Surgery for kidney cancer / (partial) nephrectomy
Surgery for kidney cancer often requires removal of the entire kidney (nephrectomy, although sometimes a part of the kidney can be spared. This is called a partial nephrectomy or kidney sparing treatment.
if this treatment is an option for you, your urologist will discuss it with you. A partial nephrectomy is mainly performed if the kidney tumor is small (less than 7 cm) and in an appropriate location, preferably on the outside of the kidney.
Unfavorable locations are:
- close to the renal pelvis, causing an increased risk of urine leakage.
- close to the blood vessels that supply the kidney, which may compromise the blood circulation of the kidney.
if the tumor is not in the right location, we will weigh the pros and cons of the treatment. There may be a reason to consider a partial nephrectomy after all (poor kidney function, or in the case of a single kidney). We will discuss this with you.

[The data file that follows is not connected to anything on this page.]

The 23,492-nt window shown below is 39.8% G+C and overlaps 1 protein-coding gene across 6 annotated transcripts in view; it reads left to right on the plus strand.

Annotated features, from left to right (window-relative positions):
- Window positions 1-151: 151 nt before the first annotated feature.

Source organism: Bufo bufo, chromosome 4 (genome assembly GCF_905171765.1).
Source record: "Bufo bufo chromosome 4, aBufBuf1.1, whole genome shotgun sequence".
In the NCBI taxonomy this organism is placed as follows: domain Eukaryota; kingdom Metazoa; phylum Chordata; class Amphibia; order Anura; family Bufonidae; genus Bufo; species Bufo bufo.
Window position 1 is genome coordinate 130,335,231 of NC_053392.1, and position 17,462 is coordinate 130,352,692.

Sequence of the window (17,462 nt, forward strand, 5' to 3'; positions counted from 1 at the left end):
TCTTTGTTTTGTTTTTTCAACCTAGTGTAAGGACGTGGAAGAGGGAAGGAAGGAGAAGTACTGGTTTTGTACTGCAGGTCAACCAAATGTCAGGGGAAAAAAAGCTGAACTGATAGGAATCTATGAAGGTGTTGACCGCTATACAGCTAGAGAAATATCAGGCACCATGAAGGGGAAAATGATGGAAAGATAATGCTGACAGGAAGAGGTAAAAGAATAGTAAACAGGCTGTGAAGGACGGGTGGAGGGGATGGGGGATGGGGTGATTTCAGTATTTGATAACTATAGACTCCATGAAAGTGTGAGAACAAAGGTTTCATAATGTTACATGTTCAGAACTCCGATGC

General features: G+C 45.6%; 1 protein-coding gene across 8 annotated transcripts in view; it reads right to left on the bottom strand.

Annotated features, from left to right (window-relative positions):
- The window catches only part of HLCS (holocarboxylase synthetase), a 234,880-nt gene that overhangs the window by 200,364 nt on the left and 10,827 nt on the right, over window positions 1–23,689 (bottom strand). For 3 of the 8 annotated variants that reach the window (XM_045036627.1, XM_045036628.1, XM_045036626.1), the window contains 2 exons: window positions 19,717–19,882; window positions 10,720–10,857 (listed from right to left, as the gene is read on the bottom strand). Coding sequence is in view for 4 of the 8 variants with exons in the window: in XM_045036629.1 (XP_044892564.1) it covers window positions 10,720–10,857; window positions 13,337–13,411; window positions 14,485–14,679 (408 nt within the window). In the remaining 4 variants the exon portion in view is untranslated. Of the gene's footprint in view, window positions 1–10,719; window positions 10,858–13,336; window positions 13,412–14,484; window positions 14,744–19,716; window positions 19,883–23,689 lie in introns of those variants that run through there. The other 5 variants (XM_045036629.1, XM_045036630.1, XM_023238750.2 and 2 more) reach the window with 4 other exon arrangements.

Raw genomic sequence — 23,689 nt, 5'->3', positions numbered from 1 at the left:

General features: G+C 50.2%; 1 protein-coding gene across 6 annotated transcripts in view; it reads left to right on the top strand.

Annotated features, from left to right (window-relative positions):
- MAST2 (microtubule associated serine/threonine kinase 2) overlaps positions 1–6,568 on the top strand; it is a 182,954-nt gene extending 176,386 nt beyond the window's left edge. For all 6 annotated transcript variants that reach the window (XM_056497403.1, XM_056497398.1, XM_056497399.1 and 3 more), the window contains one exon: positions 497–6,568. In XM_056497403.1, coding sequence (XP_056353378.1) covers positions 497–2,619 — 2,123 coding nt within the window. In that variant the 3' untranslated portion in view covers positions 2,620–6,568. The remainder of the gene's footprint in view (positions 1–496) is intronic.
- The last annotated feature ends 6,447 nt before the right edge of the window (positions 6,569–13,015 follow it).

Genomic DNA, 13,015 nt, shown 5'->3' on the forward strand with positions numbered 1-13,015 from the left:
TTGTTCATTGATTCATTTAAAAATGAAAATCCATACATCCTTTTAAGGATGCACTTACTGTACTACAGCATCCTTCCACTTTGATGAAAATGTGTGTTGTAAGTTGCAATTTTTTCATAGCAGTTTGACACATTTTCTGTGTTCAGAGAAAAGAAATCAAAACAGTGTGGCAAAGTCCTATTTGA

A nephrectomy is the full removal of a kidney.
The surgery can be performed in 2 different ways. The type of surgery you will have, depends on a number of factors including your medical history, any additional conditions, and the location of the tumor. Your urologist or clinical nurse specialist will discuss the best treatment option for your specific situation with you. You will be under general anesthesia during all the following types of surgery.
Keyhole surgery (laparoscopic) sometimes assisted by the Da Vinci Robot
The surgery is performed by making a number of smaller incisions in the abdomen, usually five, after which the abdominal cavity is inflated with carbon dioxide. Through a slightly larger incision in the lower abdomen, the kidney (or part of it) is removed. The urologist controls the robot.
Open surgery (laparotomic)
Depending on the size of the tumor, a horizontal cut (incision) is made in the abdomen and/or on the side to remove the affected part of the kidney.